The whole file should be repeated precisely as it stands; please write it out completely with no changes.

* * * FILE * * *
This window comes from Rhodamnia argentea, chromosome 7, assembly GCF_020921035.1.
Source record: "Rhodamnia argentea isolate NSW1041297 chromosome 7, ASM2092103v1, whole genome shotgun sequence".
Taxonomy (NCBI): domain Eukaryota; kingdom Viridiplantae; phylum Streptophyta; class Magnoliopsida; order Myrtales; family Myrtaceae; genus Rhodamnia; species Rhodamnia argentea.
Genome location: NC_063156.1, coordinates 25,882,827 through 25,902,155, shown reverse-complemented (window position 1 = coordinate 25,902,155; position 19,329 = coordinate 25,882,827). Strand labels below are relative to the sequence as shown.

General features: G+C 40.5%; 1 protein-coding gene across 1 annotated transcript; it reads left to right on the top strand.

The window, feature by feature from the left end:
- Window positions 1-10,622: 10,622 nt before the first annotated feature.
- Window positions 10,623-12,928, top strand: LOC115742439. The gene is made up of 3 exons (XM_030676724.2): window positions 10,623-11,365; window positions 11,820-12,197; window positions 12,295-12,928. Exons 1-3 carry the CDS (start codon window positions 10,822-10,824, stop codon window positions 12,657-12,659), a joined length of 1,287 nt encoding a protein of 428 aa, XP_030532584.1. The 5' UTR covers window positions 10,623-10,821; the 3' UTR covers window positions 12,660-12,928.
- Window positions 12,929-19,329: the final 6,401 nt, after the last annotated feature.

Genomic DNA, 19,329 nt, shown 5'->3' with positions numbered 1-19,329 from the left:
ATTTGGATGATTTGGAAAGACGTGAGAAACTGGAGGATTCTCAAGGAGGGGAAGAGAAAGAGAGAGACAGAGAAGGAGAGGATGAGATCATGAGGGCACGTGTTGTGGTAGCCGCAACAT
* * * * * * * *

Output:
This window comes from Rhodamnia argentea, chromosome 7, assembly GCF_020921035.1.
Source record: "Rhodamnia argentea isolate NSW1041297 chromosome 7, ASM2092103v1, whole genome shotgun sequence".
Taxonomy (NCBI): domain Eukaryota; kingdom Viridiplantae; phylum Streptophyta; class Magnoliopsida; order Myrtales; family Myrtaceae; genus Rhodamnia; species Rhodamnia argentea.
Genome location: NC_063156.1, coordinates 25,882,827 through 25,902,155, shown reverse-complemented (window position 1 = coordinate 25,902,155; position 19,329 = coordinate 25,882,827). Strand labels below are relative to the sequence as shown.

General features: G+C 40.5%; 1 protein-coding gene across 1 annotated transcript; it reads left to right on the top strand.

The window, feature by feature from the left end:
- Window positions 1-10,622: 10,622 nt before the first annotated feature.
- Window positions 10,623-12,928, top strand: LOC115742439. The gene is made up of 3 exons (XM_030676724.2): window positions 10,623-11,365; window positions 11,820-12,197; window positions 12,295-12,928. Exons 1-3 carry the CDS (start codon window positions 10,822-10,824, stop codon window positions 12,657-12,659), a joined length of 1,287 nt encoding a protein of 428 aa, XP_030532584.1. The 5' UTR covers window positions 10,623-10,821; the 3' UTR covers window positions 12,660-12,928.
- Window positions 12,929-19,329: the final 6,401 nt, after the last annotated feature.

Genomic DNA, 19,329 nt, shown 5'->3' with positions numbered 1-19,329 from the left:
ATTTGGATGATTTGGAAAGACGTGAGAAACTGGAGGATTCTCAAGGAGGGGAAGAGAAAGAGAGAGACAGAGAAGGAGAGGATGAGATCATGAGGGCACGTGTTGTGGTAGCCGCAACAT